This just goes to show how important it is to edit and re-edit until you are SURE you have things right. I don't know if a professional editor would have caught this -- probably yes, but many readers did not -- but I have done my share of complaining about poorly written published works, and, as such, if I had published this one the way it was, I would have been embarrassed. Once your work is out there, you can't take it back!
I haven't blogged lately because I have been editing my new novel, LAST STRAW, and sending it out to Beta readers. I tried to pick a good cross-section of readers to give me feedback on the draft as it stands now. Currently, there are about a dozen readers, not all of whom have finished the book. The range of ages of the readers is from 35-75 years, and the genders are split about evenly between male and female. I admit, all but one of these readers I do know personally, but none of them have been shy about expressing their opinions about the story. The good news for me is that all who have read the manuscript thus far have really liked it. Some have given suggestions, some of which I have acted upon and some I have not. Only one reader, a respected author of children's books, said she had a hard time with one scene (too gruesome for her), but otherwise thought the story, character development, and pacing was very good. I have not yet heard from the only other author, who writes in the same genre as I do, to whom I sent a copy. Evidently, the readers liked the plot lines; there was enough sex and violence to satisfy those who like that, and enough characterization of the major players to satisfy those who were looking for a character-driven story and more literacy than a pure sex-and-violence novel exhibits. I am cautiously optimistic about the chances of this novel's being published. I would prefer to be published in the conventional manner, with representation by a literary agent, but thus far have received four form rejections and no positive responses yet from the eleven query letters I have sent. I will continue to query, but if I do not obtain representation, I will publish this novel myself. I am an inveterate reader, and I can say without hesitation that this story is every bit as good and entertaining as most I have purchased and read myself. If this sounds like crass self-aggrandizement, I apologize, but I have always been my own harshest critic, and if it were not true I would not say it.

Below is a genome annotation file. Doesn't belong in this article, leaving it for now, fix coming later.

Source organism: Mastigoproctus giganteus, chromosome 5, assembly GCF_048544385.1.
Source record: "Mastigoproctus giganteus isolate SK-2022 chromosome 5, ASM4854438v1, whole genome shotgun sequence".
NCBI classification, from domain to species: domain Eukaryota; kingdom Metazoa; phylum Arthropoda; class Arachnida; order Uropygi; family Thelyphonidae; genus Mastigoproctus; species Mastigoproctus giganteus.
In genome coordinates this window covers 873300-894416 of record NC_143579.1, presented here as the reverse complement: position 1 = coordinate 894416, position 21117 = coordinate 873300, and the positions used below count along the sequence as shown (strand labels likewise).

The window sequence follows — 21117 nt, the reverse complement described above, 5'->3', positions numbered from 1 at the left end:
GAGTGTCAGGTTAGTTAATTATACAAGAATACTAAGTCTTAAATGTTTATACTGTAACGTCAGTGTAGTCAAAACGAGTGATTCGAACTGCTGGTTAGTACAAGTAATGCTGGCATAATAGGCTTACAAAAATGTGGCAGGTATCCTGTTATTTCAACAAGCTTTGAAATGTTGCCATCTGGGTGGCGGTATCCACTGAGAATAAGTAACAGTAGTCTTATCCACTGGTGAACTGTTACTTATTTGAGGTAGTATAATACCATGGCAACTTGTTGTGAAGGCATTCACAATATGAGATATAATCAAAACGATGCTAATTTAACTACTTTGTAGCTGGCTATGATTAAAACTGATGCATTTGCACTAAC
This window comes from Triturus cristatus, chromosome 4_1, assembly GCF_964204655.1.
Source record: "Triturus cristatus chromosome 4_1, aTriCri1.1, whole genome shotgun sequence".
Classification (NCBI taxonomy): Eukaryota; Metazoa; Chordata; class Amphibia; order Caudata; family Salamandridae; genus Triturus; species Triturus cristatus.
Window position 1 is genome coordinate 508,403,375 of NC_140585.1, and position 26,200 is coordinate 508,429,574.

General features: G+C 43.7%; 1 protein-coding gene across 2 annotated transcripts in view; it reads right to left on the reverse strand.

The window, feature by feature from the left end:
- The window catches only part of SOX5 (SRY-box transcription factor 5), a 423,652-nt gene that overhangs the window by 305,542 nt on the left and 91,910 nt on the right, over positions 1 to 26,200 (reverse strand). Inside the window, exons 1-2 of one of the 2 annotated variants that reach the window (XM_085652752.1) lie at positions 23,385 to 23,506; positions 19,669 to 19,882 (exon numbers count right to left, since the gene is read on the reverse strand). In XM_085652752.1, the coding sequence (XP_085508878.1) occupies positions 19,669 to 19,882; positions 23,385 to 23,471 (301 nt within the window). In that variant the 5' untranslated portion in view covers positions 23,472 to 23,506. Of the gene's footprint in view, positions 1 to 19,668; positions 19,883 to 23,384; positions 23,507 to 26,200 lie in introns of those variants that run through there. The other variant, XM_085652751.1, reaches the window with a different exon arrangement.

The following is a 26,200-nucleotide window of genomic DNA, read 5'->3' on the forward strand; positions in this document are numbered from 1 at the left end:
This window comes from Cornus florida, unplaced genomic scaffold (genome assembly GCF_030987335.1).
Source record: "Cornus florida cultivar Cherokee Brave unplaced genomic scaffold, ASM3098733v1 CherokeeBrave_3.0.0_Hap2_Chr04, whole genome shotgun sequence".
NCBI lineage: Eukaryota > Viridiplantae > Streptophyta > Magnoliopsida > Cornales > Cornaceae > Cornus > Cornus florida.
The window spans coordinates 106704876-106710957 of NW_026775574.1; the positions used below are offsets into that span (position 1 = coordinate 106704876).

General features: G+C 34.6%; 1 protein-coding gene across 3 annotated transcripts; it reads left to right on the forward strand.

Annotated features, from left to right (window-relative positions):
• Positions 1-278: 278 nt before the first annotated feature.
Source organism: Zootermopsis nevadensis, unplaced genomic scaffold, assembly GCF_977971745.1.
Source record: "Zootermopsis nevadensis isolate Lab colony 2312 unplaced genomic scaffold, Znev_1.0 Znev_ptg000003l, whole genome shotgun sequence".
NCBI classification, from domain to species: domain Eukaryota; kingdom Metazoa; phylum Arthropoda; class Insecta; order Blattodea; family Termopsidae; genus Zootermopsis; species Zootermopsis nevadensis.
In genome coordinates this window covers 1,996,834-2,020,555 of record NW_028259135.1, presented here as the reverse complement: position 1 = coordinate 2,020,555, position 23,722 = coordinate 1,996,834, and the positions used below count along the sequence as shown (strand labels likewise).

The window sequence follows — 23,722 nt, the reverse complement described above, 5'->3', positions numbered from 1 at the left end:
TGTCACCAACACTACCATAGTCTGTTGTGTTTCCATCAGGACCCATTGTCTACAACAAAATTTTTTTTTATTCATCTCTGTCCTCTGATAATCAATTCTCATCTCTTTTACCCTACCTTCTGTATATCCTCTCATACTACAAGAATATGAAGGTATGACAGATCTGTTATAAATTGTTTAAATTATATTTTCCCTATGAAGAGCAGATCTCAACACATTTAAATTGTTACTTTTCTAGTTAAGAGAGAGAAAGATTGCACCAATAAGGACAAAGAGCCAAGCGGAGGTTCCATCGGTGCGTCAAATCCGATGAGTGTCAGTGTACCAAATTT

I did make one interesting discovery while doing this. I found that if I converted the manuscript to PDF format and attached it as a file to an email, the formatting and appearance of the original Word document is preserved when the document is opened by the recipient, and if the recipient has an iPad and saves the document to iBooks, he or she can read it exactly like any other book. I didn't know about this before, and was gratified to learn about it. I don't think a day goes by that I don't learn something new.
I would like to hear some opinions. Is it a good idea to post snippets of this book here from time to time, or it is better to just wait until publication? I would really like to hear from you.